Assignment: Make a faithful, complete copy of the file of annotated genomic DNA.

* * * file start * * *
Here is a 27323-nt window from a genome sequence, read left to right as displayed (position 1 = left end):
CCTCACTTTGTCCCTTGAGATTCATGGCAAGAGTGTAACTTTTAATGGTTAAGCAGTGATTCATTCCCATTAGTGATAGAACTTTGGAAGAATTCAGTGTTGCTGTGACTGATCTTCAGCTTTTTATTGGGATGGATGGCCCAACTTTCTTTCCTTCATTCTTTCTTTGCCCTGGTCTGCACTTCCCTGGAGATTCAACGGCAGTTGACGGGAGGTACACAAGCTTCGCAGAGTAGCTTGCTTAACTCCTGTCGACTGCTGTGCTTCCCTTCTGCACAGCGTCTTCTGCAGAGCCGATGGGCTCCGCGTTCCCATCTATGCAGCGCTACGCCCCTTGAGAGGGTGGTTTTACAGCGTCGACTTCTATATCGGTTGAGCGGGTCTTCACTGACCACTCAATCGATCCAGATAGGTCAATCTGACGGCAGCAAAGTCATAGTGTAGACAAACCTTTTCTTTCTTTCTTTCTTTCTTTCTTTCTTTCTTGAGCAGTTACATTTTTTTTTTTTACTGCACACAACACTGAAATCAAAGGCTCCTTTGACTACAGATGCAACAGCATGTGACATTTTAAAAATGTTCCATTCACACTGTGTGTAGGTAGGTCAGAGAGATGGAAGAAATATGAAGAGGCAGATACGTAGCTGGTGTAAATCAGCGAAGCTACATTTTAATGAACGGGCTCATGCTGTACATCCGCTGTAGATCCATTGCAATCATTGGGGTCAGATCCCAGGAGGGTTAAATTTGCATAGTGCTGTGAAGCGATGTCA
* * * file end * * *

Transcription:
Here is a 27323-nt window from a genome sequence, read left to right as displayed (position 1 = left end):
CCTCACTTTGTCCCTTGAGATTCATGGCAAGAGTGTAACTTTTAATGGTTAAGCAGTGATTCATTCCCATTAGTGATAGAACTTTGGAAGAATTCAGTGTTGCTGTGACTGATCTTCAGCTTTTTATTGGGATGGATGGCCCAACTTTCTTTCCTTCATTCTTTCTTTGCCCTGGTCTGCACTTCCCTGGAGATTCAACGGCAGTTGACGGGAGGTACACAAGCTTCGCAGAGTAGCTTGCTTAACTCCTGTCGACTGCTGTGCTTCCCTTCTGCACAGCGTCTTCTGCAGAGCCGATGGGCTCCGCGTTCCCATCTATGCAGCGCTACGCCCCTTGAGAGGGTGGTTTTACAGCGTCGACTTCTATATCGGTTGAGCGGGTCTTCACTGACCACTCAATCGATCCAGATAGGTCAATCTGACGGCAGCAAAGTCATAGTGTAGACAAACCTTTTCTTTCTTTCTTTCTTTCTTTCTTTCTTTCTTGAGCAGTTACATTTTTTTTTTTTACTGCACACAACACTGAAATCAAAGGCTCCTTTGACTACAGATGCAACAGCATGTGACATTTTAAAAATGTTCCATTCACACTGTGTGTAGGTAGGTCAGAGAGATGGAAGAAATATGAAGAGGCAGATACGTAGCTGGTGTAAATCAGCGAAGCTACATTTTAATGAACGGGCTCATGCTGTACATCCGCTGTAGATCCATTGCAATCATTGGGGTCAGATCCCAGGAGGGTTAAATTTGCATAGTGCTGTGAAGCGATGTCA